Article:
After the Victory

By | November 24, 2023

[November 24, 2023]  In 1868, former U.S. Army General Ulysses S Grant was elected president to an office that bore witness to national divisiveness over the aftermath of the great U.S. Civil War that ended only a few years before.  While Grant is best known for his generalship during that war, what he did after the victory made him one of the greatest presidents in U.S. history.

Grant provides an example of what a great leader does after the victory by demonstrating true leadership.  For example, we admire members of sports teams who are magnanimous after their team wins, and we respect politicians who are humble and generous after they’ve won an election.  It follows that the epitome of the greatest leaders in humankind – those we hold in the highest esteem – have always been those who can bring people together to achieve something they would not have done otherwise.

“After victory, you have more enemies.” – Marcus Tullius Cicero, Roman Statesman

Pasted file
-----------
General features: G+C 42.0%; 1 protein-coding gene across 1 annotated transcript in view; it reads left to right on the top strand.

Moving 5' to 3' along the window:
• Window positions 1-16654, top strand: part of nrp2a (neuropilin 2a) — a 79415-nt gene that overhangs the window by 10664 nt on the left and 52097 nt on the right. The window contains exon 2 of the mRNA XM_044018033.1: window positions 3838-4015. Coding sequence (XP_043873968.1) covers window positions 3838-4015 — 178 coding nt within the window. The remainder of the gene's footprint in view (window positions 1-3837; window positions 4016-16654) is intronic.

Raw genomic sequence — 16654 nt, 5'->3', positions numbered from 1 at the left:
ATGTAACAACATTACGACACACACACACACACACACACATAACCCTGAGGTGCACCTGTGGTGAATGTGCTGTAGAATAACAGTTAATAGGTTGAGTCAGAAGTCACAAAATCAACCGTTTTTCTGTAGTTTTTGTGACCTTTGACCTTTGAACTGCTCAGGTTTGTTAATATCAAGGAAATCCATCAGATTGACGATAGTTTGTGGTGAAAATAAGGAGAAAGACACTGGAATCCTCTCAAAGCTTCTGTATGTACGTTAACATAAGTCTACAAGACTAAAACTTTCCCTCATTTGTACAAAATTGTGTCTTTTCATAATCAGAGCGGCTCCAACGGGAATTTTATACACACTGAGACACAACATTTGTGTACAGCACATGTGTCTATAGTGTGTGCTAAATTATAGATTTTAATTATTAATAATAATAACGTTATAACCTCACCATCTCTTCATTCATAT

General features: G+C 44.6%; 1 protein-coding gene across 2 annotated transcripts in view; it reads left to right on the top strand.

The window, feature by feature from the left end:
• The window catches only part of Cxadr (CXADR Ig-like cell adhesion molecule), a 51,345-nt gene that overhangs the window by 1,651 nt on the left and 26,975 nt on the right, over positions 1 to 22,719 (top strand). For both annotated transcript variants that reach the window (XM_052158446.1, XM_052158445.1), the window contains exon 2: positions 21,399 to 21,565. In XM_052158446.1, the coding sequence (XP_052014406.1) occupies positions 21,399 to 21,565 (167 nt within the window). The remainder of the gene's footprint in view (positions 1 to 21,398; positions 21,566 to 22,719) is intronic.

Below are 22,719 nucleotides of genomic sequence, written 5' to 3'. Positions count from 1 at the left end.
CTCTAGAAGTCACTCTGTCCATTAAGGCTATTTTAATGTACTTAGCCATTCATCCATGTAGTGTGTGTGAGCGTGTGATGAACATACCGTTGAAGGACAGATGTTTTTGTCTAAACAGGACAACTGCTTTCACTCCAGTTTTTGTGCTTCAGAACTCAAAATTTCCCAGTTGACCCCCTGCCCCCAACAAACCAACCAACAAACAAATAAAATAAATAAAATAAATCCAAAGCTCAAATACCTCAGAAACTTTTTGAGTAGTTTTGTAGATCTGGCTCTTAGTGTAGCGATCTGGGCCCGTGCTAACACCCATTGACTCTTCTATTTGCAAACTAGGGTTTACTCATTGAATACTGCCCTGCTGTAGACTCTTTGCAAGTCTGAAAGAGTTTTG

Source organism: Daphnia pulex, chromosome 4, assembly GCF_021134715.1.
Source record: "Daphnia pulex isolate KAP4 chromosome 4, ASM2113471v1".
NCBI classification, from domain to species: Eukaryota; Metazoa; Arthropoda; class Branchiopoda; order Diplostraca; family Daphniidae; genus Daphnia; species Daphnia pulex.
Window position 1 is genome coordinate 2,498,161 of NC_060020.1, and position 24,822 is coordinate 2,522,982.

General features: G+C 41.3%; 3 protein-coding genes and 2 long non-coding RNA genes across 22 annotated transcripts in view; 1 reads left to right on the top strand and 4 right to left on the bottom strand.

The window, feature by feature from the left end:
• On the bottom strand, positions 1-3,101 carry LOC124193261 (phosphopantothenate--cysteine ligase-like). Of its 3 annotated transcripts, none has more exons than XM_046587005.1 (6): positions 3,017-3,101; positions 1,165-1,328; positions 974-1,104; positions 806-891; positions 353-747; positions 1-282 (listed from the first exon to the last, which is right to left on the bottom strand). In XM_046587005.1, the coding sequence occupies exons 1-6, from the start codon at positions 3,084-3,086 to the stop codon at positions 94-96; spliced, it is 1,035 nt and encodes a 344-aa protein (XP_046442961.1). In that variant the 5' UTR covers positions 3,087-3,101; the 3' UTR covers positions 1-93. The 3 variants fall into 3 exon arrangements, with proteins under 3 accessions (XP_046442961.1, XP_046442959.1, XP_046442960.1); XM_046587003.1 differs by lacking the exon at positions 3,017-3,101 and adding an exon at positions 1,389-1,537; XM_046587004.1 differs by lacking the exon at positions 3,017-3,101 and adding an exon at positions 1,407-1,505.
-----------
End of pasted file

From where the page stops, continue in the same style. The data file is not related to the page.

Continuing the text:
In most of recorded history, and at least since the Napoleonic Wars in 1815, nations that created stable and secure postwar governments in the defeated states were themselves, as the victors, seen as among the greatest nations.  Such “strategic restraint” has been the foundation for the stability throughout industrial democracies of the world today.1

As a young boy, our little league baseball coach required us to shake the hands of the other teams, win or lose.  He strongly opposed any displays of overt pride or taunting the other team.  How we played the game was necessary; he referred to it as our good sportsmanship.  But he referred to how we acted after the game, especially if we had won, as our goodness of character.

Reconstruction dominated Grant’s presidency.2  Unknown to many, Grant knew that the end of the U.S. Civil War brought liberation and healing, not occupation and tyranny.  He pushed Congress and his own Republican Party to create what we call today “civil rights.”  Grant also created an assimilationist “peace policy” toward American Indians.